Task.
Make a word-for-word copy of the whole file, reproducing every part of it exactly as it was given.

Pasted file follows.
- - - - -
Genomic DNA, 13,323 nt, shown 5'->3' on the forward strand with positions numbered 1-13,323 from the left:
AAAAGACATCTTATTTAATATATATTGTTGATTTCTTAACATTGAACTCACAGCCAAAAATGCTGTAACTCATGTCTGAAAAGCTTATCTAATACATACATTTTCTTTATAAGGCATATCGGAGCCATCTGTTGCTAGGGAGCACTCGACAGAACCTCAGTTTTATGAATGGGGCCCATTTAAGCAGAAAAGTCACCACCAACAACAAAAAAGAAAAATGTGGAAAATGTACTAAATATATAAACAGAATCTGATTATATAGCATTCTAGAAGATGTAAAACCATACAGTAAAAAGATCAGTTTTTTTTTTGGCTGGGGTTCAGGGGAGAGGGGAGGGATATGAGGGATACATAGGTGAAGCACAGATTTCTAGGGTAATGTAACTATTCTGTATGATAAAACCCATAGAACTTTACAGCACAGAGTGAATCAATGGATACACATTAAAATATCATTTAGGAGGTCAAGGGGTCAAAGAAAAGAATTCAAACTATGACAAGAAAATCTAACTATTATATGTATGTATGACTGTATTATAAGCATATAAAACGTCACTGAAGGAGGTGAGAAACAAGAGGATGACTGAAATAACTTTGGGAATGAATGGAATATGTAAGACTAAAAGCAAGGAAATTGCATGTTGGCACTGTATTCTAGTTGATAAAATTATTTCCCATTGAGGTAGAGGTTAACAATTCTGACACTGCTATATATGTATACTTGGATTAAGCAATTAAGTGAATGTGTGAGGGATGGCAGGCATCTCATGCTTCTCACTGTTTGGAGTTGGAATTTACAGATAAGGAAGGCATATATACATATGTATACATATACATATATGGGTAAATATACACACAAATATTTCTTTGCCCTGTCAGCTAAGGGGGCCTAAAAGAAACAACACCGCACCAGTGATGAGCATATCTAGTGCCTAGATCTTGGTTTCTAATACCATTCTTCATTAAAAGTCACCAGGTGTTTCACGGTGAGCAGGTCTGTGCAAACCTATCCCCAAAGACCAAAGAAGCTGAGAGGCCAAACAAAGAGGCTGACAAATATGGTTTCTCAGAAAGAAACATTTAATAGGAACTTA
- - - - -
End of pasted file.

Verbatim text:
Genomic DNA, 13,323 nt, shown 5'->3' on the forward strand with positions numbered 1-13,323 from the left:
AAAAGACATCTTATTTAATATATATTGTTGATTTCTTAACATTGAACTCACAGCCAAAAATGCTGTAACTCATGTCTGAAAAGCTTATCTAATACATACATTTTCTTTATAAGGCATATCGGAGCCATCTGTTGCTAGGGAGCACTCGACAGAACCTCAGTTTTATGAATGGGGCCCATTTAAGCAGAAAAGTCACCACCAACAACAAAAAAGAAAAATGTGGAAAATGTACTAAATATATAAACAGAATCTGATTATATAGCATTCTAGAAGATGTAAAACCATACAGTAAAAAGATCAGTTTTTTTTTTGGCTGGGGTTCAGGGGAGAGGGGAGGGATATGAGGGATACATAGGTGAAGCACAGATTTCTAGGGTAATGTAACTATTCTGTATGATAAAACCCATAGAACTTTACAGCACAGAGTGAATCAATGGATACACATTAAAATATCATTTAGGAGGTCAAGGGGTCAAAGAAAAGAATTCAAACTATGACAAGAAAATCTAACTATTATATGTATGTATGACTGTATTATAAGCATATAAAACGTCACTGAAGGAGGTGAGAAACAAGAGGATGACTGAAATAACTTTGGGAATGAATGGAATATGTAAGACTAAAAGCAAGGAAATTGCATGTTGGCACTGTATTCTAGTTGATAAAATTATTTCCCATTGAGGTAGAGGTTAACAATTCTGACACTGCTATATATGTATACTTGGATTAAGCAATTAAGTGAATGTGTGAGGGATGGCAGGCATCTCATGCTTCTCACTGTTTGGAGTTGGAATTTACAGATAAGGAAGGCATATATACATATGTATACATATACATATATGGGTAAATATACACACAAATATTTCTTTGCCCTGTCAGCTAAGGGGGCCTAAAAGAAACAACACCGCACCAGTGATGAGCATATCTAGTGCCTAGATCTTGGTTTCTAATACCATTCTTCATTAAAAGTCACCAGGTGTTTCACGGTGAGCAGGTCTGTGCAAACCTATCCCCAAAGACCAAAGAAGCTGAGAGGCCAAACAAAGAGGCTGACAAATATGGTTTCTCAGAAAGAAACATTTAATAGGAACTTA